How the DES Algorithm Works

The DES algorithm was widely adopted after it became the standard for federal encryption in 1977. However, it was soon plagued by security concerns, and the advent increased computing power brought new evidence of its weaknesses. Eventually, DES was sidelined for the more sophisticated AES algorithm.

DES utilizes a 64 bit block size to split plaintext into chunks which are processed by the algorithm over 16 rounds. Each round is comprised of five different processes. The first step is a permutation which reorders data bits within an area to create mixed information. Then is the expansion, key mixing, and another permutation, which creates the encrypted.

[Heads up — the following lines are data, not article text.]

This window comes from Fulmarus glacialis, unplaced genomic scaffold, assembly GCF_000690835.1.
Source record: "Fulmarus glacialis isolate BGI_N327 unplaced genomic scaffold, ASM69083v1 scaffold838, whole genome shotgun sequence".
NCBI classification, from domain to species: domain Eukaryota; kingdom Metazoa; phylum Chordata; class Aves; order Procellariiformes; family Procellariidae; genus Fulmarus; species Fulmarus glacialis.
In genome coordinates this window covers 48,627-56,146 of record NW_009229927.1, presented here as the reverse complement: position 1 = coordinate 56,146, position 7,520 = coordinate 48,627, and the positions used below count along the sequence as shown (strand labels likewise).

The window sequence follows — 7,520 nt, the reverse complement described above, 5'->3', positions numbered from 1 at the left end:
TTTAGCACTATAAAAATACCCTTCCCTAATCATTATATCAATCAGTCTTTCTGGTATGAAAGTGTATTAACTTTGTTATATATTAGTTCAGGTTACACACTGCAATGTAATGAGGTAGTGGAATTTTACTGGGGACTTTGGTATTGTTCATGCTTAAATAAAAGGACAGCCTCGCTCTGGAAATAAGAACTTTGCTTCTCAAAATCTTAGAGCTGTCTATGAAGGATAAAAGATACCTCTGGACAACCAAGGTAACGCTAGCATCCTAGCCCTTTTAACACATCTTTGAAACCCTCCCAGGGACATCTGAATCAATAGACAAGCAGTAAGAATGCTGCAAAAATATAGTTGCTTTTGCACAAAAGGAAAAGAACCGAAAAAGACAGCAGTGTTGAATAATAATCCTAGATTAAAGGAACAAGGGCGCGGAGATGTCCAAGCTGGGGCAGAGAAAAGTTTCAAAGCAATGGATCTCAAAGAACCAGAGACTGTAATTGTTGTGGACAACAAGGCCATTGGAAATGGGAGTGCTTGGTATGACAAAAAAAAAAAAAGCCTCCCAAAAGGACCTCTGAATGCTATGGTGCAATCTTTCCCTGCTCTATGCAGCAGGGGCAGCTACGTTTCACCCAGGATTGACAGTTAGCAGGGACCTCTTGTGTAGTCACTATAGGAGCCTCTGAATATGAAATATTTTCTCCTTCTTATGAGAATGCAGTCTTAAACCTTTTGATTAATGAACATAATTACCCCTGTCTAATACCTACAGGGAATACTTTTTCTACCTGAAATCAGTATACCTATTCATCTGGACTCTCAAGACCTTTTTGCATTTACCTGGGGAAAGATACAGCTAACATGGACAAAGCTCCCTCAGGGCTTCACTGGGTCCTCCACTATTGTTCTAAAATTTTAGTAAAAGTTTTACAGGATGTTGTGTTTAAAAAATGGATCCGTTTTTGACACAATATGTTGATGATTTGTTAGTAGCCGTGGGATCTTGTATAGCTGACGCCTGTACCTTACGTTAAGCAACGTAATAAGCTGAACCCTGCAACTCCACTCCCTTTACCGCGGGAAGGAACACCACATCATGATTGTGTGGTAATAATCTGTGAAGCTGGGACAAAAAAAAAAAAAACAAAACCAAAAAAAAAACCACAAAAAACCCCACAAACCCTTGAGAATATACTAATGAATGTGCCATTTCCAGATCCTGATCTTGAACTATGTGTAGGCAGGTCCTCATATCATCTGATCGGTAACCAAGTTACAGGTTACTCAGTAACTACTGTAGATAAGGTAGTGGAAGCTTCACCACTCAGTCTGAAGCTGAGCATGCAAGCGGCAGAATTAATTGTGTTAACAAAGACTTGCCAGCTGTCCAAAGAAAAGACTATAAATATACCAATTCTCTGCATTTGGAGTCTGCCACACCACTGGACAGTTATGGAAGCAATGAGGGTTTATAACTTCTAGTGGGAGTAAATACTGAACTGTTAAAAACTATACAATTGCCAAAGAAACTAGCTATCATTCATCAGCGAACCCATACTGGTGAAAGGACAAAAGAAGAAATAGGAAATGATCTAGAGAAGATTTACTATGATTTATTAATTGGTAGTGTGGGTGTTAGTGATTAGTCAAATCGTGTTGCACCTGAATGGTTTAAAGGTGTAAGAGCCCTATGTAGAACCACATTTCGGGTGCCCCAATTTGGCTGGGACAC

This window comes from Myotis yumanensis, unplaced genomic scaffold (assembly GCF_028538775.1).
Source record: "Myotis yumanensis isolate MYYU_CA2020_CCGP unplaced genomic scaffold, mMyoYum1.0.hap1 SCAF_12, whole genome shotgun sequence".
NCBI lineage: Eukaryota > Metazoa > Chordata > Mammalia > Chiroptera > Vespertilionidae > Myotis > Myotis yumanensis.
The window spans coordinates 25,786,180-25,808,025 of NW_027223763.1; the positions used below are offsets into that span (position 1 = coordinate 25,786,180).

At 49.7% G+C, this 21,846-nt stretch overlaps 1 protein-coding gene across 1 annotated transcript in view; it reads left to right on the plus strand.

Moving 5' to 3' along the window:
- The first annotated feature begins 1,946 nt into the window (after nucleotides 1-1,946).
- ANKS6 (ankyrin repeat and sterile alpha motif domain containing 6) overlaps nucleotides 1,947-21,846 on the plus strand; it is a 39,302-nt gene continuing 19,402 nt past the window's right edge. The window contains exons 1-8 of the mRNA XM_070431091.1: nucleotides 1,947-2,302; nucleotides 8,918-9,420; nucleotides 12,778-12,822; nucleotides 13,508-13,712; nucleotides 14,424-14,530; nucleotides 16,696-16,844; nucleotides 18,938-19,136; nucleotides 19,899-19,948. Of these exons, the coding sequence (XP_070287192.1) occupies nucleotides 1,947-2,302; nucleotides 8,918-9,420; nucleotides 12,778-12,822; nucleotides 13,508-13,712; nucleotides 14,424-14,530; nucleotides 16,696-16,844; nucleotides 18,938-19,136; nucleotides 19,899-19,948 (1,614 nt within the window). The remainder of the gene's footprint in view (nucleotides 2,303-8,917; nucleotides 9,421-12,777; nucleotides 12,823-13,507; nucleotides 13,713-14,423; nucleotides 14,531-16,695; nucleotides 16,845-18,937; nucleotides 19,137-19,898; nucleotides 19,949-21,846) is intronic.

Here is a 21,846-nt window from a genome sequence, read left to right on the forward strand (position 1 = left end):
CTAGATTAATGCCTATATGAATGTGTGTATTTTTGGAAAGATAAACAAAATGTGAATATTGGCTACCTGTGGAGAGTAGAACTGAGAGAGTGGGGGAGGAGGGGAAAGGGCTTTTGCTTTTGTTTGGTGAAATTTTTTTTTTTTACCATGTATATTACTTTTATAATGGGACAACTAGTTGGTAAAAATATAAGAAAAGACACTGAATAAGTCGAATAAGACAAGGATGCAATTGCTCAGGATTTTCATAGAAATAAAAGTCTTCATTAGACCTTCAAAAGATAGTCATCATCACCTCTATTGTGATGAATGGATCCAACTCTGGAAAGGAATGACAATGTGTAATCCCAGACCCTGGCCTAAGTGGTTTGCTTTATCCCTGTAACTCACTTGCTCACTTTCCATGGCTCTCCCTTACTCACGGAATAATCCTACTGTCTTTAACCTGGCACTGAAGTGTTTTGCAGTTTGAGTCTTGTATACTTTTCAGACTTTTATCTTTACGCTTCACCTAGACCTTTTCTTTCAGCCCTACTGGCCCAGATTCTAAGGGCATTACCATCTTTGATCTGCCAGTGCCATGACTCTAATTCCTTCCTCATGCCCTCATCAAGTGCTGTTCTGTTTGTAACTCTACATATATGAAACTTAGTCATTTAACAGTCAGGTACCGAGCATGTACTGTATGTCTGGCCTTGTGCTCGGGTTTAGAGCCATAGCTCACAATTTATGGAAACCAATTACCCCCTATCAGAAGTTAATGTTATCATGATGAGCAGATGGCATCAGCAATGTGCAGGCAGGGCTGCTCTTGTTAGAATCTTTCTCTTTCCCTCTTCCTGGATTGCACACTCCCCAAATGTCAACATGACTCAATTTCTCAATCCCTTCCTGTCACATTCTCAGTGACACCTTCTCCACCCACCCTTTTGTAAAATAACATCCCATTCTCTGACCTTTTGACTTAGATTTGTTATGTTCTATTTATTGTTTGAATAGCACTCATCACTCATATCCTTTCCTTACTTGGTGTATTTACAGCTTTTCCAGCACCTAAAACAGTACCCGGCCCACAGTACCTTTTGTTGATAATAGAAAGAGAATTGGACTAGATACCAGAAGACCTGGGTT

Each round also includes an XOR operation, which uses the output of one round as input for the next. This XOR operation confuses the relationship between plaintext (plaintext) and ciphertext (ciphertext) which makes it harder for attackers to identify the secret code which will create the correct encrypted text.

The DES algorithm also uses S-boxes in order to further muddle up the data, making it more difficult for attackers to determine which bits are plaintext and which are ciphertext. In the final phase of each round, the expanded text is XORed with a 48-bit key that was generated from the previous round's key. This adds an additional layer of protection against brute-force attacks.

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